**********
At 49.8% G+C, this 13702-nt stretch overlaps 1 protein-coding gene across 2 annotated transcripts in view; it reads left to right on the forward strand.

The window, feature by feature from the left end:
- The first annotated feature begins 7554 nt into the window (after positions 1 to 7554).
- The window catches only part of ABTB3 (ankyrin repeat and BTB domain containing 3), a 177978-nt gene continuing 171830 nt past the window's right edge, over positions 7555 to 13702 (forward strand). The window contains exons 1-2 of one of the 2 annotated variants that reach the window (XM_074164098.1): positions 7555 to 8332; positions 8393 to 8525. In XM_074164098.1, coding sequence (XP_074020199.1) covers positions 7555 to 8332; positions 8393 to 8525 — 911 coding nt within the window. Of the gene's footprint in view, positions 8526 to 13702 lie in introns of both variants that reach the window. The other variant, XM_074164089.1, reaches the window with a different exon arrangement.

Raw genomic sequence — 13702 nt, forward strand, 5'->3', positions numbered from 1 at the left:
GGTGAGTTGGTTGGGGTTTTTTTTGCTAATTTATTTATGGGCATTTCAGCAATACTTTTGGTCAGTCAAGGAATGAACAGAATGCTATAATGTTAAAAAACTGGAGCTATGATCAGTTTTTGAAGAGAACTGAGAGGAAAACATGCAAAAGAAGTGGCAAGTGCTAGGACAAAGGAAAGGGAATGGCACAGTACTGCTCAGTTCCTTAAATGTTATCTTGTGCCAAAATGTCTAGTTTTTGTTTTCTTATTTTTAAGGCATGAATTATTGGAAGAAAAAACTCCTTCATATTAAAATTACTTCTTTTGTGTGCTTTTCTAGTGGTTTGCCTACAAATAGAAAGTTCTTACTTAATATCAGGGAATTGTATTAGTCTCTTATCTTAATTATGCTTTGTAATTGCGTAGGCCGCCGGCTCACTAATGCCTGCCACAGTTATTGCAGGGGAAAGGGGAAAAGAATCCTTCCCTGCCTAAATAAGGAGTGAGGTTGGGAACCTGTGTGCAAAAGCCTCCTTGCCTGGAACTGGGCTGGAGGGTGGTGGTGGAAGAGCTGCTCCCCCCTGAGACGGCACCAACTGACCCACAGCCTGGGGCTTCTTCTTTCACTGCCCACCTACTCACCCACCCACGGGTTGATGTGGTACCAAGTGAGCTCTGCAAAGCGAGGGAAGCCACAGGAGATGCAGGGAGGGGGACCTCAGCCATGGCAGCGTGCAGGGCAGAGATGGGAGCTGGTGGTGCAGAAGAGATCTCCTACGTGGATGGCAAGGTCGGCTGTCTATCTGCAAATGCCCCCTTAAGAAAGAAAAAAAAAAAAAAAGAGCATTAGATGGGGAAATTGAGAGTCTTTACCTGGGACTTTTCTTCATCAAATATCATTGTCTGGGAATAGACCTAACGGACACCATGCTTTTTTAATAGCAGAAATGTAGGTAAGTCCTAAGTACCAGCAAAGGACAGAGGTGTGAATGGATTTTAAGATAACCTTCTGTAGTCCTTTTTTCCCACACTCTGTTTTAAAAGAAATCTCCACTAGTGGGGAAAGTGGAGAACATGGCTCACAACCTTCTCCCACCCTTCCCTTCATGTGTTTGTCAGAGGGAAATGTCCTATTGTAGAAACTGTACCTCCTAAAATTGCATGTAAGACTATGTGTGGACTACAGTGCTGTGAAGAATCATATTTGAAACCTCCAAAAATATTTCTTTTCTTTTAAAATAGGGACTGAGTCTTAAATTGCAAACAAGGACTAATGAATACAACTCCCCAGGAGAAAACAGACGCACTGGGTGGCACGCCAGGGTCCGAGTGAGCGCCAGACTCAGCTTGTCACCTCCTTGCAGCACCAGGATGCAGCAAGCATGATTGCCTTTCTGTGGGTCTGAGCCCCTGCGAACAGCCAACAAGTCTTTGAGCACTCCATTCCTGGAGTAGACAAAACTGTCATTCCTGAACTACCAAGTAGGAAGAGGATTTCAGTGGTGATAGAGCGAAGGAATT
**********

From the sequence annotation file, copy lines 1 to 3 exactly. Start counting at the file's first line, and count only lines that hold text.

At 49.8% G+C, this 13702-nt stretch overlaps 1 protein-coding gene across 2 annotated transcripts in view; it reads left to right on the forward strand.

The window, feature by feature from the left end:
- The first annotated feature begins 7554 nt into the window (after positions 1 to 7554).